Jan. 15, 2013 By Christian Murray
The Department of Transportation is rolling out a program that will install neighborhood maps in 150 citywide locations– including several in Long Island City.
The program aims to provide New Yorkers and tourists with a better sense of direction. Each map will display surrounding streets, notable landmarks, and estimated walking times in minutes to a few nearby destinations.
According to a DOT survey, 10 percent of New Yorkers couldn’t say which direction was north when asked, and one third of those surveyed said they had gotten lost at least once during the past week. Meanwhile 23% of tourists surveyed said they were lost.
The 150 maps are expected to begin going up in March. Long Island City, mid-town Manhattan, Chinatown are among the first areas to get the signs.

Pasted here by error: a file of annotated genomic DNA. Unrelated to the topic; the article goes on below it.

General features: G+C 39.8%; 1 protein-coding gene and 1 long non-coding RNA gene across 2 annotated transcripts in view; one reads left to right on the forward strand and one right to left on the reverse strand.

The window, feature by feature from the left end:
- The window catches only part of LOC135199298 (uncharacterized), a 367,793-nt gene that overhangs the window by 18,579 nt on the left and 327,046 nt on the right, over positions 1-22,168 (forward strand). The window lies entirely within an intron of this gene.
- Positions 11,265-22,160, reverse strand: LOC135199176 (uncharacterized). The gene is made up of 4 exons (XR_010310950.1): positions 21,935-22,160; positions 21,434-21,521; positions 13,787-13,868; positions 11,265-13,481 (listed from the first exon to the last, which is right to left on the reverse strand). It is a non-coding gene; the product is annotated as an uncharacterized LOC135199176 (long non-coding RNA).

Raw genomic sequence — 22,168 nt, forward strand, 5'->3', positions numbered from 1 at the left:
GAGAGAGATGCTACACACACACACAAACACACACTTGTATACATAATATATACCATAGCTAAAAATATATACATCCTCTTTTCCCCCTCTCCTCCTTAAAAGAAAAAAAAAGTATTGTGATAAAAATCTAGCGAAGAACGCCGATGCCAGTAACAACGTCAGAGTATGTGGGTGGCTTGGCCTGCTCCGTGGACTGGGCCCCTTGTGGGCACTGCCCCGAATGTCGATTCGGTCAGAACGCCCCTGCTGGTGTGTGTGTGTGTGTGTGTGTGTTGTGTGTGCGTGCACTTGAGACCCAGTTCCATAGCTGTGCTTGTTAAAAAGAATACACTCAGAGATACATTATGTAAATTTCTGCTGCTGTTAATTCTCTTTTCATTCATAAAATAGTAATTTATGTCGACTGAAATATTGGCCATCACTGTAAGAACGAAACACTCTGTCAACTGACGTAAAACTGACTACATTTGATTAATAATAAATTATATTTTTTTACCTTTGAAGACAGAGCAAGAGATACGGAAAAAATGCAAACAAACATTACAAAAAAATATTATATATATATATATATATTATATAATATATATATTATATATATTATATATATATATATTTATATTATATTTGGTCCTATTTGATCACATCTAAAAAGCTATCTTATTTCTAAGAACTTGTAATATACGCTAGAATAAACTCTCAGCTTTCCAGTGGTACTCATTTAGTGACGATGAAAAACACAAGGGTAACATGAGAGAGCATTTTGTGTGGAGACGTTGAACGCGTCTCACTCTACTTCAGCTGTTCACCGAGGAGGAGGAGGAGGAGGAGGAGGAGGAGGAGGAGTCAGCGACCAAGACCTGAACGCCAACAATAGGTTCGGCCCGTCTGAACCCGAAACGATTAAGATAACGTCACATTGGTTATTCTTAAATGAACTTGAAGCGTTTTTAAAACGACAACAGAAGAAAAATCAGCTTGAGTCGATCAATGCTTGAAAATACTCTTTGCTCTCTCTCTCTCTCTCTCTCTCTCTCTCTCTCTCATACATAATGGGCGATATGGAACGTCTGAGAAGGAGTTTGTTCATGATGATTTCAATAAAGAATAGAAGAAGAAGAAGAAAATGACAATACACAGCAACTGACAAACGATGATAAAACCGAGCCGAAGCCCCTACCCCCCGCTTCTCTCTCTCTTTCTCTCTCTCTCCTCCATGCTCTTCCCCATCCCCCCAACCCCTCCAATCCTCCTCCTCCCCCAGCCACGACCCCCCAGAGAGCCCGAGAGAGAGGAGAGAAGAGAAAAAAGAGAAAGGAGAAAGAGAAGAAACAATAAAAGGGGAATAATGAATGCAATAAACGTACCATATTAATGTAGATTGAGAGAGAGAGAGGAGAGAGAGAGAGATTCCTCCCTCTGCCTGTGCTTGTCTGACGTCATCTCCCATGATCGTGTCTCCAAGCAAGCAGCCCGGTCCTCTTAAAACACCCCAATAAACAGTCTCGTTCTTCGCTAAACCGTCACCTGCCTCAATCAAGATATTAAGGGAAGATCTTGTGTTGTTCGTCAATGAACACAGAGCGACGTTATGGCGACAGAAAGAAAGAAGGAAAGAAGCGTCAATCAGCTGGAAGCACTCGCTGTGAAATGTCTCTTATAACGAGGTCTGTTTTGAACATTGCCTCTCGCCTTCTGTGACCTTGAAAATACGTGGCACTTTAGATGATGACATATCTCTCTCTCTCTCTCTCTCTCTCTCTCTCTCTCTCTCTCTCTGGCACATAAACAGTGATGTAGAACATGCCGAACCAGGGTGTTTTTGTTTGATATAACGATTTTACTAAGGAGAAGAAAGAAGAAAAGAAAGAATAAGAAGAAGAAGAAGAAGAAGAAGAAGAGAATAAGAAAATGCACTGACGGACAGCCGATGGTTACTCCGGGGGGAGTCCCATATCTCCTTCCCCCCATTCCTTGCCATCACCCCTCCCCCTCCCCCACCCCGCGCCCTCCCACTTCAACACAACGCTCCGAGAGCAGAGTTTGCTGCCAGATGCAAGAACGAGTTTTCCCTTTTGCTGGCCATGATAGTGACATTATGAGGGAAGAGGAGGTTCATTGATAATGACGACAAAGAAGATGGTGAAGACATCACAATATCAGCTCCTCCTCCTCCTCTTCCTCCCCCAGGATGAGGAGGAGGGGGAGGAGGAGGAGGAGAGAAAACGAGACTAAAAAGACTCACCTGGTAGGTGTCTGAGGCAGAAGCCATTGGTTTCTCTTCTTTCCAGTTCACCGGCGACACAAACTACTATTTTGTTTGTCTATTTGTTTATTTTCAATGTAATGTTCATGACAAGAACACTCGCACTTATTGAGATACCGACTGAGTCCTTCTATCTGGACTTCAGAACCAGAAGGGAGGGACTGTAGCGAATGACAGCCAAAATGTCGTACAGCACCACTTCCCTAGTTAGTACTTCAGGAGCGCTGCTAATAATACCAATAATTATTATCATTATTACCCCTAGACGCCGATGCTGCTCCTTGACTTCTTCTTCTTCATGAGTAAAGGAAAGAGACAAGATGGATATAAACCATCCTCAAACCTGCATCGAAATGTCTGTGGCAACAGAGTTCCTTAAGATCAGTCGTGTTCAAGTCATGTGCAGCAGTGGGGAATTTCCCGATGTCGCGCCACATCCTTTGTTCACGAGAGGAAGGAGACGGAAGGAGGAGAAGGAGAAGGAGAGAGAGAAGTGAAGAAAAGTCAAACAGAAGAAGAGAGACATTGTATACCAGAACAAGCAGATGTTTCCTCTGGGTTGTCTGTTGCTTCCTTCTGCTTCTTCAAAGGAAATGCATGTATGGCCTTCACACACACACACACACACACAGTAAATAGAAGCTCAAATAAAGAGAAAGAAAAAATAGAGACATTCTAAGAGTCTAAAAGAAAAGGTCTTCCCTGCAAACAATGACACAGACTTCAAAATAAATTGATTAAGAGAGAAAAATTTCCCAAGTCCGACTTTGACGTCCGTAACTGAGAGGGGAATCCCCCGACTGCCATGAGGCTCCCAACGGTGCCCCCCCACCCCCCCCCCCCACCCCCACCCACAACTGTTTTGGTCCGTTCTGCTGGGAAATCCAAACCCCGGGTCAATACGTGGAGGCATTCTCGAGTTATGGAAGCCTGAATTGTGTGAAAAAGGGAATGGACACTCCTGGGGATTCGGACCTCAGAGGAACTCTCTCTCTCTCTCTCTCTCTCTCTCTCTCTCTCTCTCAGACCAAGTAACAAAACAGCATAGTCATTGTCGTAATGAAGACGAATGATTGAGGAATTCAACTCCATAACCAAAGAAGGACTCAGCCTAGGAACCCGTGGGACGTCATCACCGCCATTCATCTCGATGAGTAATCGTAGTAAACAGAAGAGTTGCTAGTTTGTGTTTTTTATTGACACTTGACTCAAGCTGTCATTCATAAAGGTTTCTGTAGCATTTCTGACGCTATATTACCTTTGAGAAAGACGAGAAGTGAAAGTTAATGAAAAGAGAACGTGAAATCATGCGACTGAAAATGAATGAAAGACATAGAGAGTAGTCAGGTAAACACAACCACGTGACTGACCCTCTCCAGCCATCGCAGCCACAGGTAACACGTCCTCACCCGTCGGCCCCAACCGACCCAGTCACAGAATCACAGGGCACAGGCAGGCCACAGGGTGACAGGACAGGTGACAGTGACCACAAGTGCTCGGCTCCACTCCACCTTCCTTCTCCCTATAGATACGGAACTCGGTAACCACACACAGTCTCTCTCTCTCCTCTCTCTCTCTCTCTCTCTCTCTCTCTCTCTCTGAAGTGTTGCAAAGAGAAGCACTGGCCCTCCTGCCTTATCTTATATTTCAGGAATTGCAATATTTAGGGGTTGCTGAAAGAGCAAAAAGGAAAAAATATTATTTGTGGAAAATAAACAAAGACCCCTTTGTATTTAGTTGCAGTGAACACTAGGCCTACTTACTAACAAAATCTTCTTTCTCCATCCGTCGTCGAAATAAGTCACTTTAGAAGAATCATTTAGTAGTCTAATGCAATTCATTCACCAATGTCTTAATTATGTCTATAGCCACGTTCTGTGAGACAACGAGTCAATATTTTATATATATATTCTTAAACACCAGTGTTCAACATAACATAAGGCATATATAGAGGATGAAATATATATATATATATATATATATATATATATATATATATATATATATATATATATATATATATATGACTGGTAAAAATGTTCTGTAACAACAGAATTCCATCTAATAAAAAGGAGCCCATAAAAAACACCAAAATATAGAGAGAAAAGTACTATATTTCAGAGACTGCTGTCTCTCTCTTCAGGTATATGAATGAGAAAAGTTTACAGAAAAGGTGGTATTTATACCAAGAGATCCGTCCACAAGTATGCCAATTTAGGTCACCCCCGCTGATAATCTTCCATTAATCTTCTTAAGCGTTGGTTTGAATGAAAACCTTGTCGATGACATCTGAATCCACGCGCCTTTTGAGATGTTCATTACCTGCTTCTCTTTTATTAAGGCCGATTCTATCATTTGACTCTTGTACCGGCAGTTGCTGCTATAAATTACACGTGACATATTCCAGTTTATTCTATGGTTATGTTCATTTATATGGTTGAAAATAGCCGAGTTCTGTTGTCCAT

Dana Frankel, District Services Manager for LIC Partnership, said “I think it’s important for a place like LIC [to get maps] because it is so spread out.” She added that the street grid and even the street names could be confusing to visitors. “Everything can seem farther away than they truly are,” she added.
The maps will feature circles that show distance as well as the time it will take to walk from one location to another. “If you get off a subway in Queens Plaza the map can show that it only takes 25 minutes to walk to the waterfront,” Frankel said.
The LIC Partnership will serve as a maintenance partner in the program. It will make sure the maps are clean and updated.
Jeanette Sadik-Khan, NYC’s Transportation Commissioner, said “New York is a perfect place to have a wayfinding system because nearly one third of all trips are made by foot.”